The Hon. Frederick Threepwood was a young man who was used to hearing people say ‘Well, Freddie?’ resignedly when he appeared.  His father said it; his Aunt Constance said it; all his other aunts and uncles said it.  Widely differing personalities in every other respect, they all said ‘Well, Freddie?’ resignedly directly they caught sight of him.

Wodehouse is also capable of including a bit of poetic prose as he advances the comedy to its next high point:

Day dawns early in the summer months, and already a sort of unhealthy palor had begun to manifest itself in the sky.  It was still far from light, but objects hitherto hidden in the gloom had begun to take on uncertain shape.  And among these there had come into the line of Baxter’s vision a row of fifteen flower pots.

If you also take John’s advice and start with Leave It to Psmith, you might be disappointed to find out that this was the fourth and final story featuring Psmith.  Not to worry: it is complete and self contained.  To worry: it perfectly sets up more adventures with the people that grew on me.  Not to worry: many of the characters come and go in several other Wodehouse novels and stories, and there are those three backlist Psmith books.

21 thoughts on “P.G. Wodehouse: Leave It to Psmith

  1. Trevor says:

    Meant to ask this in the main post, but:

    What are your favorite Wodehouse titles? I’ve got Code of the Woosters but would like to hear other favorites.

  2. I have not read Wodehouse but Mrs. KFC has (which — along with Stephen Fry — is one of the reasons I have not had to read him) and I will ask her to supply a recommendation.

    Frankie Landau Banks, on the other hand, I had never heard of. A quick skim of Chapters online shows the book gets 13 ratings, all five star. This one may require further personal investigation.

  3. Trevor says:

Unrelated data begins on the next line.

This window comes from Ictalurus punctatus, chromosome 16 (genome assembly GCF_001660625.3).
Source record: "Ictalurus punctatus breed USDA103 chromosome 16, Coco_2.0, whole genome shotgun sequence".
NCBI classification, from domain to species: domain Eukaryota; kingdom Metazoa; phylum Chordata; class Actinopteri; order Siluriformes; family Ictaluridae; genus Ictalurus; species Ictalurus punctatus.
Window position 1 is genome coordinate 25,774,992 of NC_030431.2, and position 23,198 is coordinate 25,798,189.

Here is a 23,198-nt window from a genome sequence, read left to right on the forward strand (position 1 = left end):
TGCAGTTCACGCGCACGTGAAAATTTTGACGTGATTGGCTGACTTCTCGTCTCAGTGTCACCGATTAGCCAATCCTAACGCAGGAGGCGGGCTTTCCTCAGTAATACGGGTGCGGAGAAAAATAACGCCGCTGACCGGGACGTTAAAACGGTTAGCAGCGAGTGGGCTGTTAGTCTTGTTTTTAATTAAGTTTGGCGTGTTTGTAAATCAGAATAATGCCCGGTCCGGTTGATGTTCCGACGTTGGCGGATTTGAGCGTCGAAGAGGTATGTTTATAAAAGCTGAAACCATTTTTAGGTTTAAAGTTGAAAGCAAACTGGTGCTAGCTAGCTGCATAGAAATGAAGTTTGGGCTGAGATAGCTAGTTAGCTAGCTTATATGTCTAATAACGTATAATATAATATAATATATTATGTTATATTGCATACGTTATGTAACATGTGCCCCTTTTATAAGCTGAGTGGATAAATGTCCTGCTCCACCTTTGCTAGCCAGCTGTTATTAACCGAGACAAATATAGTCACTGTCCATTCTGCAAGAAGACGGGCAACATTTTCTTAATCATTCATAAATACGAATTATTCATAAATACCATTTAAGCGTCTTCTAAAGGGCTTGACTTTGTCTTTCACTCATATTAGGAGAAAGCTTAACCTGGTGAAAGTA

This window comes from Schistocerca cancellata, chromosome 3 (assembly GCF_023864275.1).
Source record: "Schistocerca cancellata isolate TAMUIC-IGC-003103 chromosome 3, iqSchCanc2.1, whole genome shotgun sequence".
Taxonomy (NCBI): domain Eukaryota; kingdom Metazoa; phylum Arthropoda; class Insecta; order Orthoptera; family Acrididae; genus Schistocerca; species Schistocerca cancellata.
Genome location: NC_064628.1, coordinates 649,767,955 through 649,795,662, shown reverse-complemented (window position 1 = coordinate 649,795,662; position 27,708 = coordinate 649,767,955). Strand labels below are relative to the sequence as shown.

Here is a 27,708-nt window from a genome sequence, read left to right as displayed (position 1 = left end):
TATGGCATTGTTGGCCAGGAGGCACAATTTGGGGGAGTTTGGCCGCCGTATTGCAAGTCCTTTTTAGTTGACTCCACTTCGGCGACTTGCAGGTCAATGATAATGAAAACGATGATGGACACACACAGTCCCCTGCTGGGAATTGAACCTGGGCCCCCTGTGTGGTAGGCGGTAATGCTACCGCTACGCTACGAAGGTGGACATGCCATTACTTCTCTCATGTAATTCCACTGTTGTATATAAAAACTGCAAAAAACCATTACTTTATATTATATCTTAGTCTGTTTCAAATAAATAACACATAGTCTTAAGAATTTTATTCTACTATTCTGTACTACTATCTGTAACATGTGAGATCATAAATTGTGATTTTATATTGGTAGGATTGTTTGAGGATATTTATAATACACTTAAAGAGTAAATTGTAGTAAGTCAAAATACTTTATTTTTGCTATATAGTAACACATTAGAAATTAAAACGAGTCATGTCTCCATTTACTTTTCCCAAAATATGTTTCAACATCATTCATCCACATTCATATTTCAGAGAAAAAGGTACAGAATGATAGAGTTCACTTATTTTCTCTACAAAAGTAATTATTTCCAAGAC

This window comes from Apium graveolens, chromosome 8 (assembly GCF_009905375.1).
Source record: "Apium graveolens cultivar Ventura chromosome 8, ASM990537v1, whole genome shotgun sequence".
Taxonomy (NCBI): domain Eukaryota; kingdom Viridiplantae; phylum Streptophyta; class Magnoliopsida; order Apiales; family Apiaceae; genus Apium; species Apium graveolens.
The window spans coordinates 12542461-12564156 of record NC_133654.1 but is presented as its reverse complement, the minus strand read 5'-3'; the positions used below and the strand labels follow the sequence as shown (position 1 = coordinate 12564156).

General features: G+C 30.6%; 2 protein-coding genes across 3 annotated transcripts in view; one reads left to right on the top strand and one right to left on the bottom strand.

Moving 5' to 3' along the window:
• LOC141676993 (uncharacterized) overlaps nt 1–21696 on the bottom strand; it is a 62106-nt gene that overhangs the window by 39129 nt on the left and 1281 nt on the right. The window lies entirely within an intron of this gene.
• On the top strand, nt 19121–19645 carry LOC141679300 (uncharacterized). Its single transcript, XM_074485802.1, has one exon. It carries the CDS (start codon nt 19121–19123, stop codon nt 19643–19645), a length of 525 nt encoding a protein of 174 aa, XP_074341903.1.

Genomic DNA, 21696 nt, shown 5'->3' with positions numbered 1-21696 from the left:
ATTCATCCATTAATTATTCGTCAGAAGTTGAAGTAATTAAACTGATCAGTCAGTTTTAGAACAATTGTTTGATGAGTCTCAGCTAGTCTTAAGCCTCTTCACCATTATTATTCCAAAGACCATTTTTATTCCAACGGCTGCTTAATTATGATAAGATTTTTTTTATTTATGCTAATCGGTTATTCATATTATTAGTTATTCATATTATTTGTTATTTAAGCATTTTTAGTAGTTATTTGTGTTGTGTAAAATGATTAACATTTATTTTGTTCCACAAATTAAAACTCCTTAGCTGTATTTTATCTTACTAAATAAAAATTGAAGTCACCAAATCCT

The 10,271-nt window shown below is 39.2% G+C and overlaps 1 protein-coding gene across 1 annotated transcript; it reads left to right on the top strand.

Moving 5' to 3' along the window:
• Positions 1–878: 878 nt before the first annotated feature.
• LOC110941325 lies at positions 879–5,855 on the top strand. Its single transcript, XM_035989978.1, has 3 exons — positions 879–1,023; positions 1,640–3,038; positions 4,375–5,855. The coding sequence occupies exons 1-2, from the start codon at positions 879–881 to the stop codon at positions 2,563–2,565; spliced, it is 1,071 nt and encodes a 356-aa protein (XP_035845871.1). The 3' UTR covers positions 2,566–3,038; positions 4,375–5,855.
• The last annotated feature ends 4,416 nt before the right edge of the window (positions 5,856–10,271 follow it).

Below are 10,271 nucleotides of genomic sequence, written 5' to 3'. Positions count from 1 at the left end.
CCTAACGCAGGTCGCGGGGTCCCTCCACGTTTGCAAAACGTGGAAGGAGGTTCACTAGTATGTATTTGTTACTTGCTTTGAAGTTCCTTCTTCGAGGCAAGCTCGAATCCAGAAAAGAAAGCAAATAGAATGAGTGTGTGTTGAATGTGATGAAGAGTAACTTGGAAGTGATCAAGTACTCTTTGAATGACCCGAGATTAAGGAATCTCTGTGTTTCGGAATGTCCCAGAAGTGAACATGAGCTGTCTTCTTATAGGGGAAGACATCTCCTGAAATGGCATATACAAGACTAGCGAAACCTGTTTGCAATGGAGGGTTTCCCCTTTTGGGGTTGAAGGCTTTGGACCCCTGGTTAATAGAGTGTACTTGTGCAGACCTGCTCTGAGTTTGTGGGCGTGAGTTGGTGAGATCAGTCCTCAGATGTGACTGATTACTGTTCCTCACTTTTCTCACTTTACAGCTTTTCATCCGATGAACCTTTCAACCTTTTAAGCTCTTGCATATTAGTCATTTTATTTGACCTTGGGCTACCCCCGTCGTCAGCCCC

I’ll let my wife talk a bit more on Frankie . . . because I have not read it either. It is a young adult book, but it’s gotten quite a bit of attention from very discerning critics. It was the only YA novel in the running for the “Best Book of 2008″ award that I mentioned briefly in the comments on Bolaño’s 2666 post. Frankie got ousted in the first round, by Shadow Country no less. Obviously, there are is ground to compare the two except reader preference. Frankie won the Cybils and was a finalist in the National Book Award category for Young Adult.

    I admit I’ve been a bit discriminatory in my YA reading, though my wife assures me this one is excellent. Perhaps soon I will get over my bias and read it, since doing that last year for Octavian Nothing turned out to be a good decision.

  4. Mrs. Berrett says:

    I can say that I loved Frankie. In fact I actually read it again. The first time I didn’t like the ending, but the second time (because I knew it was coming) I found it to be perfect.
    It is YA, which is something I read a lot of because I have aspirations to write in the field. E. Lockhart is one of the best I’ve read. She understands her audience without underestimating them and inserts a lot of material.